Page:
Of course in Kuala Lumpur you should do the tourist things like go to the top of the Petronas Towers (you need to book ahead) or climb up the sheer steps at Batu Caves to see the Hindu temples, but there is just as much fun to be had going to a place like the multiple award-winning Restoran Fatty Crab. Piles of their signature dish of sweet and sour crab arrive at your table which you crack open with a small hammer, and you are expected to just toss the shells and debris onto the tablecloth. The minute you’ve finished the whole cloth is folded up, another is spread out and new patrons are seated immediately. There’s always a queue so arrive early, and afterwards wander down the road and check out the manga DVD library one flight up.
For a different experience again, try the Coliseum Cafe on Jalan Tuanku Abdul Rahman which, after 93 years in operation, has been named in the Guinness Book of records as the “longest-operating Western Colonial Themed Restaurant” in the world. This is very old school with white tablecloths, waiters, worn tile floors, dark and polished wooden doors and uncomfortable antique furniture. It’s not as upmarket as it sounds – it’s pleasantly rundown in places actually – and is just the place if you fancy cucumber sandwiches at lunch or a steak dinner when you’ve wearied of Malay food.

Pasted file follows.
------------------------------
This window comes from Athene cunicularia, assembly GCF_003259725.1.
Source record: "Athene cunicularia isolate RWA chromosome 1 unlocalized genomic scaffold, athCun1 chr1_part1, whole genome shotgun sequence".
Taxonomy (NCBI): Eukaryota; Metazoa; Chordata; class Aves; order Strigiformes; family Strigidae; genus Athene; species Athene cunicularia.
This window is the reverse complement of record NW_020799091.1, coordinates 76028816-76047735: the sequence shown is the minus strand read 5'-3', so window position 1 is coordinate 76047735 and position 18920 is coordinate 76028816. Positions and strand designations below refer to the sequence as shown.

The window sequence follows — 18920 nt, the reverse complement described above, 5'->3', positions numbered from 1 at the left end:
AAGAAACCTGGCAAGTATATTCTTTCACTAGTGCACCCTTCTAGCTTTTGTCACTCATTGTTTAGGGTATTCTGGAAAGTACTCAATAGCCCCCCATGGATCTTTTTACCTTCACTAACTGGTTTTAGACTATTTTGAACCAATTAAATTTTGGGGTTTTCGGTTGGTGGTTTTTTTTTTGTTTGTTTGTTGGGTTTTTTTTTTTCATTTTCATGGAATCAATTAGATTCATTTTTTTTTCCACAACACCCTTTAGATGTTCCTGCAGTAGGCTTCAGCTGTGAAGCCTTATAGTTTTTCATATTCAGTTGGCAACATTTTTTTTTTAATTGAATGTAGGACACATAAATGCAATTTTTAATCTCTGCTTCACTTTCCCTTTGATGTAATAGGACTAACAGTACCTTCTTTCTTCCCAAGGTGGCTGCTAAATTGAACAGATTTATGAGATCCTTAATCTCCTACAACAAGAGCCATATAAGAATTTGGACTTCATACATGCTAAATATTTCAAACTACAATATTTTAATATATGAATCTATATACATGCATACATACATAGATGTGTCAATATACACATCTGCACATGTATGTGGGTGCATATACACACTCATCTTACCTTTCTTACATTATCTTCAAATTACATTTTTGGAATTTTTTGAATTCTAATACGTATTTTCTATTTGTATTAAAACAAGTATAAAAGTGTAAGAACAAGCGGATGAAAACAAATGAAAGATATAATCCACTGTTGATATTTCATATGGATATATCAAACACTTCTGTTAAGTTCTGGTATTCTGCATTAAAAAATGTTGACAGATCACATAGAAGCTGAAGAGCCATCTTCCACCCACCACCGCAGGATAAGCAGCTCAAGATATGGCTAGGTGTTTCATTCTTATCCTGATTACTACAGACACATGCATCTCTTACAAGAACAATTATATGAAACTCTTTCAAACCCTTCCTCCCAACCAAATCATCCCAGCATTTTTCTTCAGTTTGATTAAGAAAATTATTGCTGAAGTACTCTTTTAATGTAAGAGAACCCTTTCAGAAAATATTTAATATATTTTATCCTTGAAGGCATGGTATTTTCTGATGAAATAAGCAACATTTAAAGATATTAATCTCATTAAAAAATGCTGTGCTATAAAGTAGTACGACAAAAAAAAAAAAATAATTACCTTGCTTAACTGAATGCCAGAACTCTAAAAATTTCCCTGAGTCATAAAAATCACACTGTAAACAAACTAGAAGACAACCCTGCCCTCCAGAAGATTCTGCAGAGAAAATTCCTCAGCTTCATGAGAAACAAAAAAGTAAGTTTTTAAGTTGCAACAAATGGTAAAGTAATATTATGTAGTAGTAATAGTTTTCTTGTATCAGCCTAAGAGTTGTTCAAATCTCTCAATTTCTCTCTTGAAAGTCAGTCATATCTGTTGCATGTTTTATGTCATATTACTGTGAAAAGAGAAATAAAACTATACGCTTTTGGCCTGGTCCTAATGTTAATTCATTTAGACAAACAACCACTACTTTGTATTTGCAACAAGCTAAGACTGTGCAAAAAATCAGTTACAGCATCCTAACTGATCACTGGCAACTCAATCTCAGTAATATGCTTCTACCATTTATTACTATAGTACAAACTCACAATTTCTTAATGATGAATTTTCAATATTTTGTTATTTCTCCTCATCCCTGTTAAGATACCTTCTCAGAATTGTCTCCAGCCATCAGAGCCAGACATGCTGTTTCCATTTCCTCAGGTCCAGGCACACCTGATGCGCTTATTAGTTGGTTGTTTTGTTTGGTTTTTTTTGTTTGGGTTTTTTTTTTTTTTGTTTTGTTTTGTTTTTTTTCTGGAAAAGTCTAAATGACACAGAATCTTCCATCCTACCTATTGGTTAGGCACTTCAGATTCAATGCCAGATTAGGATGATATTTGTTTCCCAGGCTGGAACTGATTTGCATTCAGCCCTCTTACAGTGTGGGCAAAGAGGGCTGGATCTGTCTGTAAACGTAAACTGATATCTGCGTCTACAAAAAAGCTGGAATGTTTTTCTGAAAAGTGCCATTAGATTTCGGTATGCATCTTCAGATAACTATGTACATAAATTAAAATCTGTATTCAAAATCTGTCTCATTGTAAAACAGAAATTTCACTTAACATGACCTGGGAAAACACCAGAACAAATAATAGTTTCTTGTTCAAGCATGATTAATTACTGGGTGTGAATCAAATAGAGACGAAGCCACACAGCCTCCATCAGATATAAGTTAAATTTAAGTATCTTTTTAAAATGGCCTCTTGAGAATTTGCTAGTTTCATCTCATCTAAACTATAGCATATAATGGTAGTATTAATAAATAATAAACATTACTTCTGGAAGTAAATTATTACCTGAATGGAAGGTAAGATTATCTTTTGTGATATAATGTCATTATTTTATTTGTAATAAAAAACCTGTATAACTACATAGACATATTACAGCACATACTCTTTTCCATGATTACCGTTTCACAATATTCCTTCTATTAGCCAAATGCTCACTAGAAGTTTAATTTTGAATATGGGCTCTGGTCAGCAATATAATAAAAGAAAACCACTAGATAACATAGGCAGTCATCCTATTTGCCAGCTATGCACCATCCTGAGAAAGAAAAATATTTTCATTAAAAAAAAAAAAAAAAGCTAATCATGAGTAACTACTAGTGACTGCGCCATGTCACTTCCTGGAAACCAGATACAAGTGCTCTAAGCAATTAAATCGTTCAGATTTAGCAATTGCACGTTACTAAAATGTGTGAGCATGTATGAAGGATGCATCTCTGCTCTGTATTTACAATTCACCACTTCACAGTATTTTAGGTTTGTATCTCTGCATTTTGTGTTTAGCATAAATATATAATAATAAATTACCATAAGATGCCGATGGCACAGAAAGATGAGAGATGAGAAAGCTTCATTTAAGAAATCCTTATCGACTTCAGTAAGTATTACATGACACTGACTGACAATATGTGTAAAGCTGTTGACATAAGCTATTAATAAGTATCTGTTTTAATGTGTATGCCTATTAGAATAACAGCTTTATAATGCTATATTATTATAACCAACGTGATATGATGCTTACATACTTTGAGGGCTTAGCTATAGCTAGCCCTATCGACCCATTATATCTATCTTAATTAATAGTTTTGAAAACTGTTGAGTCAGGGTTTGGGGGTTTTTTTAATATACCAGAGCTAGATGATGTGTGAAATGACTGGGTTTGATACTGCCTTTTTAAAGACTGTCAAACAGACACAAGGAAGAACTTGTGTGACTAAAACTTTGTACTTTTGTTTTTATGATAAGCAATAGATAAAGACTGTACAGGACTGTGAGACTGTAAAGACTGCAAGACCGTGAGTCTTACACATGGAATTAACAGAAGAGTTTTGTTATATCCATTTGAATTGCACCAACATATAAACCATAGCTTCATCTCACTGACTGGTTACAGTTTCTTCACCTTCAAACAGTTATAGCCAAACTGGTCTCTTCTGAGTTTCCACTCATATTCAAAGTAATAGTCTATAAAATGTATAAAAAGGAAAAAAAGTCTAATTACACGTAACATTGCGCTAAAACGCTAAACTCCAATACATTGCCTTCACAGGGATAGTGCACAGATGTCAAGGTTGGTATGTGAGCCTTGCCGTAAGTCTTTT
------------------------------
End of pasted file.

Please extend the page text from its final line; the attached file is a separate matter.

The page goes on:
Cross the road and cut through an alley and you are in the middle of Masjid Jamek which used to be Little India before it moved to Brickfields. It’s still a very large “Little India” area where you can buy colourful fabrics, sweets and all manner of Indo-kitsch.
That’s KL right there: side-by-side you have an old colonial-style bar and restaurant with bustling Indian merchants, a bar in a cemetery, around the corner from the mosque a swanky hotel with a uniformed doorman wearing a pith helmet, and on the top of a non-descript building a rooftop bar open to the elements.
As my Dad always used to tell my sisters and me, “It isn’t what you know, it’s who you know.” And in Kuala Lumpur I knew my younger sister would know…and now you do too.
*Heli Lounge Bar
Bukit Bintang 34th Floor. Menara KH
Jalan Sultan Ismail
P: + 60 3 2110 5034
No.5, Jalan Sultan Hishamuddin. City Centre
P: + 60 3 2785 8080
Medan Selera Food Court
50 Jalan Sultan Ismail. Bukit Bintang
2 Jalan SS24/13
Taman Megah, Petaling Jaya
P: + 60 3 7804 5758
(Closed Mondays – Opens 5.30pm)
98 Jalan Tuanku Abdul Rahman
50100 Kuala Lumpur
P: + 60 3 2692 6270